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Search Results: 1 - 10 of 223876 matches for " R. Launhardt "
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Fragmentation of a Protostellar Core: The Case of CB230
R. Launhardt
Physics , 2000,
Abstract: The Bok globule CB230 (L1177) contains an active, low-mass star-forming core which is associated with a double NIR reflection nebula, a collimated bipolar molecular outflow, and strong mm continuum emission. The morphology of the NIR nebula suggests the presence of a deeply embedded, wide binary protostellar system. High-angular resolution observations now reveal the presence of two sub-cores, two distinct outflow centers, and an embedded accretion disk associated with the western bipolar NIR nebula. In terms of separation and specific angular momentum, the CB230 double protostar system probably results from core fragmentation and can be placed at the upper end of the pre-main sequence binary distribution.
A young protoplanetary disk in the Bok globule CB26?
R. Launhardt,A. I. Sargent
Physics , 2001, DOI: 10.1086/338193
Abstract: We present sub-arcsecond resolution millimeter-wave images of a circumstellar disk in the Bok globule CB26. The presence of an edge-on disk is confirmed by the dust continuum morphology and the velocity field of 13CO emission, which displays a Keplerian rotation pattern about an axis perpendicular to the long axis of the dust emission. We deduce a mass ~0.3 Msun for the obscured central star. The disk is optically thick at mm wavelengths inside 120 AU, has a symmetric 20 degree warp beyond 120 AU, an outer radius of ~200 AU, and a mass of at least 0.1 Msun. We suggest that the CB26 system is in an intermediate stage between deeply embedded protostellar accretion disks and the more evolved, perhaps protoplanetary, disks around T Tauri stars.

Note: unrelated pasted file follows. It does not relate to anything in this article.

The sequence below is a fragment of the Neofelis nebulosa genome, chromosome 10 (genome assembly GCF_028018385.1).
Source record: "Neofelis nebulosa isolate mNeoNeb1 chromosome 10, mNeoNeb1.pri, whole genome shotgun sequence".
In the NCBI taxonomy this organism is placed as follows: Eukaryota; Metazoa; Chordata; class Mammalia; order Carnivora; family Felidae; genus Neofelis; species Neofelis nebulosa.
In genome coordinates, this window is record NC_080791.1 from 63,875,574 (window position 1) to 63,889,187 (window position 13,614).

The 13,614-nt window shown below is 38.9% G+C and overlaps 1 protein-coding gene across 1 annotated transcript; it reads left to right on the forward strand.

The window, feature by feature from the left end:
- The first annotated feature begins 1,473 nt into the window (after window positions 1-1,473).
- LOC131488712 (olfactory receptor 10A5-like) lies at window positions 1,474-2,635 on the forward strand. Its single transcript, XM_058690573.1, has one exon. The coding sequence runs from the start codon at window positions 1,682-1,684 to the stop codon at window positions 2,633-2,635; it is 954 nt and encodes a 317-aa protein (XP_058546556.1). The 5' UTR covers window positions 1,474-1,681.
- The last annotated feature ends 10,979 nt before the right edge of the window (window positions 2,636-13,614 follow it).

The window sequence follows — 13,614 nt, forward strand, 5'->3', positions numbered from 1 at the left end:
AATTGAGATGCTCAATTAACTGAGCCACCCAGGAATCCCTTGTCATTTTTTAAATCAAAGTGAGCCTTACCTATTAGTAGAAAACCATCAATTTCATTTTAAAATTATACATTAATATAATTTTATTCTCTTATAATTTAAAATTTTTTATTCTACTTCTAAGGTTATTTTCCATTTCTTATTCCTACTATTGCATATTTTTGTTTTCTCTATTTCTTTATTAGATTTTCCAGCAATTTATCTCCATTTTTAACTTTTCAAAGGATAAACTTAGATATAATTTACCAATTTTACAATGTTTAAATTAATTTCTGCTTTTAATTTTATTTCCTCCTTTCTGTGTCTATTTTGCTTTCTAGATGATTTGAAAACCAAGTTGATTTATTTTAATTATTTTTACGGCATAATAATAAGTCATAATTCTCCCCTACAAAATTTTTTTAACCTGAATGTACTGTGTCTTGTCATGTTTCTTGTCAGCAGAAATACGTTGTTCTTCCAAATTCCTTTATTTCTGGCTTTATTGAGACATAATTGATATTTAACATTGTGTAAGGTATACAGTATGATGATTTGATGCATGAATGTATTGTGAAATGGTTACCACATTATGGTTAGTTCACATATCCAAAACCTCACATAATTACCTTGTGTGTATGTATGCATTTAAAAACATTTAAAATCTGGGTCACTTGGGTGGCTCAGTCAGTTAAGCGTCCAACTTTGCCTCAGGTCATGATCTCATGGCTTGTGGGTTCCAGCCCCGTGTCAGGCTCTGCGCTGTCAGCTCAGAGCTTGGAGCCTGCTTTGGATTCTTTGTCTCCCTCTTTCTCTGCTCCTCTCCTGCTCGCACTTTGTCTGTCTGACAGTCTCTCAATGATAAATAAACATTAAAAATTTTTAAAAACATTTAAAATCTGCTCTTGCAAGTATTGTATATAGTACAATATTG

The Nuclear Bulge of the Galaxy. III. Large-Scale Physical Characteristics of Stars and Interstellar Matter
R. Launhardt,R. Zylka,P. G. Mezger
Physics , 2002, DOI: 10.1051/0004-6361:20020017
Abstract: We analyse IRAS and COBE DIRBE data at wavelengths between 2.2 and 240 mu of the central 500pc of the Galaxy and derive the large-scale distribution of stars and interstellar matter in the Nuclear Bulge. Models of the Galactic Disk and Bulge are developed in order to correctly decompose the total surface brightness maps and to apply proper extinction corrections. The Nuclear Bulge appears as a distinct, massive disk-like complex of stars and molecular clouds which is, on a large scale, symmetric with respect to the Galactic Centre. It is distinguished from the Galactic Bulge by its flat disk-like morphology, very high density of stars and molecular gas, and ongoing star formation. The Nuclear Bulge consists of an R^-2 Nuclear Stellar Cluster at the centre, a large Nuclear Stellar Disk with radius 230+-20 pc and scale height 45+-5 pc, and a Nuclear Molecular Disk of same size. Its total stellar mass and luminosity are 1.4+-0.6 10^9 M_sun and 2.5+-1 10^9 L_sun, respectively. The total mass of interstellar hydrogen in the Nuclear Bulge is 2+-0.3 10^7 M_sun. Interstellar matter in the Nuclear Bulge is very clumpy with ~90% of the mass contained in dense and massive molecular clouds with a volume filling factor of only a few per cent. This extreme clumpiness enables the strong interstellar radiation field to penetrate the entire Nuclear Bulge and explains the relatively low average extinction towards the Galactic Centre. In addition, we find 4 10^7 M_sun of cold and dense material located outside the Nuclear Bulge, which gives rise to the observed asymmetry in the distribution of interstellar matter in the Central Molecular Zone.